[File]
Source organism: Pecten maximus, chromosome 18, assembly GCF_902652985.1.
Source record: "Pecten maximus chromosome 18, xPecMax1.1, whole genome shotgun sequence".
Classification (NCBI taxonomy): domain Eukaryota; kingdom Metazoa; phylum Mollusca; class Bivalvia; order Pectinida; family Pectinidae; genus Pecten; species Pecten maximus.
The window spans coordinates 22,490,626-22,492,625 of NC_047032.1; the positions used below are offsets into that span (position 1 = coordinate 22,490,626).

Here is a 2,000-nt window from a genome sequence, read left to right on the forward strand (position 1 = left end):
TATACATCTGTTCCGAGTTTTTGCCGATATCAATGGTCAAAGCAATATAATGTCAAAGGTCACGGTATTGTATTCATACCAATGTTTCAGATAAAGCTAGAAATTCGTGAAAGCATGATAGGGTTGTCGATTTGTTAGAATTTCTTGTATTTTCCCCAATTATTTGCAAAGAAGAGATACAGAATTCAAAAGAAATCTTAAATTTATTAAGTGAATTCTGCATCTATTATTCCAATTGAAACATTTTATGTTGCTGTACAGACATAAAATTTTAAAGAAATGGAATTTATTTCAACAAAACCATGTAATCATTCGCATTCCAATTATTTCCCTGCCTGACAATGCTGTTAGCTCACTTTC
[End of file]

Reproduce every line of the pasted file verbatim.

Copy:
Source organism: Pecten maximus, chromosome 18, assembly GCF_902652985.1.
Source record: "Pecten maximus chromosome 18, xPecMax1.1, whole genome shotgun sequence".
Classification (NCBI taxonomy): domain Eukaryota; kingdom Metazoa; phylum Mollusca; class Bivalvia; order Pectinida; family Pectinidae; genus Pecten; species Pecten maximus.
The window spans coordinates 22,490,626-22,492,625 of NC_047032.1; the positions used below are offsets into that span (position 1 = coordinate 22,490,626).

Here is a 2,000-nt window from a genome sequence, read left to right on the forward strand (position 1 = left end):
TATACATCTGTTCCGAGTTTTTGCCGATATCAATGGTCAAAGCAATATAATGTCAAAGGTCACGGTATTGTATTCATACCAATGTTTCAGATAAAGCTAGAAATTCGTGAAAGCATGATAGGGTTGTCGATTTGTTAGAATTTCTTGTATTTTCCCCAATTATTTGCAAAGAAGAGATACAGAATTCAAAAGAAATCTTAAATTTATTAAGTGAATTCTGCATCTATTATTCCAATTGAAACATTTTATGTTGCTGTACAGACATAAAATTTTAAAGAAATGGAATTTATTTCAACAAAACCATGTAATCATTCGCATTCCAATTATTTCCCTGCCTGACAATGCTGTTAGCTCACTTTC